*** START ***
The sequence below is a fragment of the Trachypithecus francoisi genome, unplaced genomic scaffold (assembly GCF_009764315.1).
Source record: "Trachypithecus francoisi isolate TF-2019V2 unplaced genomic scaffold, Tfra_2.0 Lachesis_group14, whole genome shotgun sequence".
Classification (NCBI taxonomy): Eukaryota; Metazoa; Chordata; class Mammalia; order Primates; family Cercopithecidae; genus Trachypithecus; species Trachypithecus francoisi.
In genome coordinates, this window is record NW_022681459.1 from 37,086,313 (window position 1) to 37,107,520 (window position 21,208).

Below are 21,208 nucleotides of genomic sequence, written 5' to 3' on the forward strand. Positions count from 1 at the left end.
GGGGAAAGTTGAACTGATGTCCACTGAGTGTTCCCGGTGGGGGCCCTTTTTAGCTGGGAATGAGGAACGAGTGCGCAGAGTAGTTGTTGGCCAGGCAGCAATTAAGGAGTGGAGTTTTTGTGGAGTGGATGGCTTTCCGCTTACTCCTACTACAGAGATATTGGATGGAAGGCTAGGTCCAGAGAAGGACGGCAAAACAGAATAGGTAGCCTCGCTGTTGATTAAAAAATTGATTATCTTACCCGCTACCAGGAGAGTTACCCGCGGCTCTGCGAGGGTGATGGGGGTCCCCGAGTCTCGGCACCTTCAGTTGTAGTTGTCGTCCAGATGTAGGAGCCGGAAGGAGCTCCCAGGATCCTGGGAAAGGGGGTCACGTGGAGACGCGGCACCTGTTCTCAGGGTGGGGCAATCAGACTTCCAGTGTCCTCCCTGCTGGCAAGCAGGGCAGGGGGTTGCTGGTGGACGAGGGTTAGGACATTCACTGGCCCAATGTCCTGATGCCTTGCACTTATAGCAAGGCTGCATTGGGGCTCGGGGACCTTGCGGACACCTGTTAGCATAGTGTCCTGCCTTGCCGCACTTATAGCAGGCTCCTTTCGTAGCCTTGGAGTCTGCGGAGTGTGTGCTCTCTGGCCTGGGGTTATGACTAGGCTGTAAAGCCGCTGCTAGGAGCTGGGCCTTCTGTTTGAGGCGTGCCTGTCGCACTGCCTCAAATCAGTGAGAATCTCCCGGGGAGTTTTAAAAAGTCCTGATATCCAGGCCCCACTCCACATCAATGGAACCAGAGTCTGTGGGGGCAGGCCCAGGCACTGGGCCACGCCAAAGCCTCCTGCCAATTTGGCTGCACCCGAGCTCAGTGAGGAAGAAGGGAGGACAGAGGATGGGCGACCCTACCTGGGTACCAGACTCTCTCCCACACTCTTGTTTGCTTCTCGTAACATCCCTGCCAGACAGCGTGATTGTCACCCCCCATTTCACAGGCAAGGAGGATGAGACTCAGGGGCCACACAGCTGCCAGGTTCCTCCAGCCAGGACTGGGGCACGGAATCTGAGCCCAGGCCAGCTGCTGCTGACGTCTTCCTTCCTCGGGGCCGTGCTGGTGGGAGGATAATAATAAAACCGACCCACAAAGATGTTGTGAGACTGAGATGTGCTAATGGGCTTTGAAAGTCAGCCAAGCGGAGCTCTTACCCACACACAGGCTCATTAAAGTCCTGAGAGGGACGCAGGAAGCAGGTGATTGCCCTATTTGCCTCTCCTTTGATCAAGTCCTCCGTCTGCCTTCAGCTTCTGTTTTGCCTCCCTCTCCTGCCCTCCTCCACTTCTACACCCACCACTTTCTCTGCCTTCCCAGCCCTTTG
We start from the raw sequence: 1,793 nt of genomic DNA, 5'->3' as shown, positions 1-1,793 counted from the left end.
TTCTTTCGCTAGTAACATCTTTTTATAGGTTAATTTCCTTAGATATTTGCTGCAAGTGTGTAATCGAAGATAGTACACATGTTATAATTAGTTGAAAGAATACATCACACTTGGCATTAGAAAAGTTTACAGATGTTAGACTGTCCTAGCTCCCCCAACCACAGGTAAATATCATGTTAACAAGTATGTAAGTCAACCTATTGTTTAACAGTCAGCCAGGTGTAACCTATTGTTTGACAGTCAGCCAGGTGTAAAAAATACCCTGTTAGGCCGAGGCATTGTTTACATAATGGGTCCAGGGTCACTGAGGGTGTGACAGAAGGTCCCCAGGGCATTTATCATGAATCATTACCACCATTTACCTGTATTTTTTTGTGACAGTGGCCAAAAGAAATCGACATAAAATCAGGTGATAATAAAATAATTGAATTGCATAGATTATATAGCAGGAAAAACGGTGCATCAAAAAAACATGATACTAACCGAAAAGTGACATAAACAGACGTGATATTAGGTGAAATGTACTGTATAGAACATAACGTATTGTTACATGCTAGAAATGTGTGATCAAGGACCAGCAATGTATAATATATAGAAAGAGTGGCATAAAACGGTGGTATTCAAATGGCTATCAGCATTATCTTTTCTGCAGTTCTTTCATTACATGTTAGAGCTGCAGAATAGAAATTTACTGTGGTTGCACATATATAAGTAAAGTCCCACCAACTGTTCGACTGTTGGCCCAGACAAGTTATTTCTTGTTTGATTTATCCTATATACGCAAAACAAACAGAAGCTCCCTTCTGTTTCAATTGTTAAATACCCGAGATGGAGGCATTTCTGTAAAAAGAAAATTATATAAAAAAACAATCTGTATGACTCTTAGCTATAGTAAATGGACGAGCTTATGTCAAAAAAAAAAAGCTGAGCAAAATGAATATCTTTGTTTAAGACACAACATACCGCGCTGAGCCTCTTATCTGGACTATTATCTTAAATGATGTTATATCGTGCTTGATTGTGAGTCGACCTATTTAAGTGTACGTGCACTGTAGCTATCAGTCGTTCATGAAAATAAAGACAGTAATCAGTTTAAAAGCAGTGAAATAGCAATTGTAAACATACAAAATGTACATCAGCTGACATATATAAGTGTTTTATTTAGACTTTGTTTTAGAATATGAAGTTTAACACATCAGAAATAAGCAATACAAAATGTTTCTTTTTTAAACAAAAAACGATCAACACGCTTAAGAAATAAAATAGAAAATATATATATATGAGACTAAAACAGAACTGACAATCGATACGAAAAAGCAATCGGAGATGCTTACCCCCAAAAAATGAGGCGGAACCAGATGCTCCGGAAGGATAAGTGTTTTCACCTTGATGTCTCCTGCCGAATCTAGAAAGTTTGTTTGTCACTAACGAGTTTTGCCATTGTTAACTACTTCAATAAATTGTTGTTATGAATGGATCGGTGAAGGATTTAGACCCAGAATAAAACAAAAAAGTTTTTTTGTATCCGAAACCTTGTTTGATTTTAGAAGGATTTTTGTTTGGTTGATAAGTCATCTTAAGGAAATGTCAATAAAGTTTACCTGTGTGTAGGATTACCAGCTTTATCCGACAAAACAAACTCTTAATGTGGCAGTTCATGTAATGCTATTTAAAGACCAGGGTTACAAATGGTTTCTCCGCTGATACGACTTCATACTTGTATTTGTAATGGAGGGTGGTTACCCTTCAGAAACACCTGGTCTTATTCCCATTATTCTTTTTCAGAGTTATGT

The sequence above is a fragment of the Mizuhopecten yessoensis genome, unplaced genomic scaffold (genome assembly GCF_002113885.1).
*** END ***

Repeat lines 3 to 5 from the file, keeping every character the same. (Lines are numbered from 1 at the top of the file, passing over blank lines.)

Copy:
Classification (NCBI taxonomy): Eukaryota; Metazoa; Chordata; class Mammalia; order Primates; family Cercopithecidae; genus Trachypithecus; species Trachypithecus francoisi.
In genome coordinates, this window is record NW_022681459.1 from 37,086,313 (window position 1) to 37,107,520 (window position 21,208).

Below are 21,208 nucleotides of genomic sequence, written 5' to 3' on the forward strand. Positions count from 1 at the left end.